Clearly they are. Otherwise a woman like Mary Beard, a classicist by trade, but also an author and broadcaster, would not be as well-known as she is. And well-known she deserves to be! An older woman, indifferent to her looks, unkempt, but a brilliant storyteller, with an all-consuming passion for the classics. She’s hardly the type of woman to be posting selfies of herself on Instagram. She’s no Beyonce. And thank the gods for that!
She is also extremely well-spoken and articulate about the role of women in history. She often says, surprisingly, that she dislikes the Romans and Greeks and that the Romans celebrated rape. Such misogyny is at the root of Western culture; even in the Odyssey, Telemachus, the son of Odysseus, tells his mother, the long-suffering Penelope, to be silent and retreat to her room, which she does.
Here is an intellectual, rational voice that speaks to us about the historical oppression of women, putting women’s rights of the present in their proper context. And I can think of no nobler aim for 21st century feminism. A movement that speaks intelligently, rationally, without easy slogans but great passion.
In a fascinating article on the Guardian, written by Charlotte Higgins called ‘The cult of Mary Beard’, there is a paragraph where Higgins deals with Beard’s own personal history, her time in university in the 70’s and 80’s, a sexually charged time, during which Beard was victim of sexual assault – rape. Despite her traumatic experience, Beard is very calm, very articulate in the way she describes her past.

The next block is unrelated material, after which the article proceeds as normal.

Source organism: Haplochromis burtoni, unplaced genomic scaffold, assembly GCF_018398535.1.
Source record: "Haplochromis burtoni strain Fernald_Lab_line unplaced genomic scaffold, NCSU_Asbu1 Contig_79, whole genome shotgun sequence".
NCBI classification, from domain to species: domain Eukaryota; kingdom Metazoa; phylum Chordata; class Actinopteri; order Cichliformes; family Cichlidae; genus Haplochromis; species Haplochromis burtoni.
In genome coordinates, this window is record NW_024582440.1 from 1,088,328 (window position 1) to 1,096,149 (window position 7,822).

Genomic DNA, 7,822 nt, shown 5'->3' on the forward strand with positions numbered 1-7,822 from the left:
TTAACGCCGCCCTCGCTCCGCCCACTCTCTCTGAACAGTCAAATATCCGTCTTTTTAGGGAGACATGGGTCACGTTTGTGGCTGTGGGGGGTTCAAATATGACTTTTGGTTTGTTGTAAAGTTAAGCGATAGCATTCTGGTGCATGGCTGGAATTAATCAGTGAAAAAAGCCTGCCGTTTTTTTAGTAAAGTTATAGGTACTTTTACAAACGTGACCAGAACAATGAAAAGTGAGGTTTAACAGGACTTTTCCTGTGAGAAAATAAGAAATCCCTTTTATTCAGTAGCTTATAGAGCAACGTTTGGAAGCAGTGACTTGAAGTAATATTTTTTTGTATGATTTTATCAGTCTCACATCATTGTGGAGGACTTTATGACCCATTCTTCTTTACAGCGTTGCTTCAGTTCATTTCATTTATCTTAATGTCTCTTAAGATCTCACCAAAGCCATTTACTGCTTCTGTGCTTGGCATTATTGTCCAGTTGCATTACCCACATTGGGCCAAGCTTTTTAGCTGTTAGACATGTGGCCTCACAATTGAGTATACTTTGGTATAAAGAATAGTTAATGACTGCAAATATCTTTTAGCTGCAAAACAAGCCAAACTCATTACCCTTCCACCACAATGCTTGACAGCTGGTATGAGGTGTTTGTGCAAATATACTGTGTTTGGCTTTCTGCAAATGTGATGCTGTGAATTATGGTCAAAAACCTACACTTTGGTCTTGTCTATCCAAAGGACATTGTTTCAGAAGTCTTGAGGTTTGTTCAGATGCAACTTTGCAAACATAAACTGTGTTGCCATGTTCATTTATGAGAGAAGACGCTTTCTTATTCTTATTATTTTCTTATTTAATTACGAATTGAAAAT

She doesn’t take away anything from the destructiveness of the era but – and this is crucial – she doesn’t allow herself to be defined by it. Here is the paragraph (and a bit) in full, and I think it is far more worthwhile reading a paragraph like this than watching an episode of Ellen DeGeneres or Oprah Winfrey!
“As an undergraduate, she “went out and got pissed – sex, drugs, rock’n’roll and all that. But I worked really, really hard. I am not of the view that people get firsts effortlessly.” These were different times. She found herself drawn to older, sometimes married, men. “I had relationships with people who were technically in different levels, in positions of power,” she said, “and I am fucking well not having my agency removed from that. You could say: ‘Beard, you are engaged in massive self-deception, you were being exploited within a power structure and you’ve just not seen it.’ But when I look back at the late 1970s and early 80s, that’s not how my relationships with these guys felt. You can accuse me of, and I can never defend myself against, mammoth miscognition.”
She doesn’t feel damaged by scenarios that would plainly be unacceptable today, she said, though “on the other hand you’d have to be blind as a bat to see it didn’t work like that for everybody”. One of the great problems of today, she said, was deciding how far current rules of behaviour could be projected back on the past.”
Whether you’re a man or a woman, do yourself a favour, read her books, listen to her lectures and interviews, let her inculcate you into the classical world, appreciate the value of learning, history, education. Read SPQR, Confronting the Classics, Women and Power: a Manifesto, Pompeii: the Life of a Roman Town and so many others!
And if you have daughters or any young relatives in the family, tell them, here is something noble you can aspire to, something to be proud of, and while you’re at it, stay off fucking TikTok.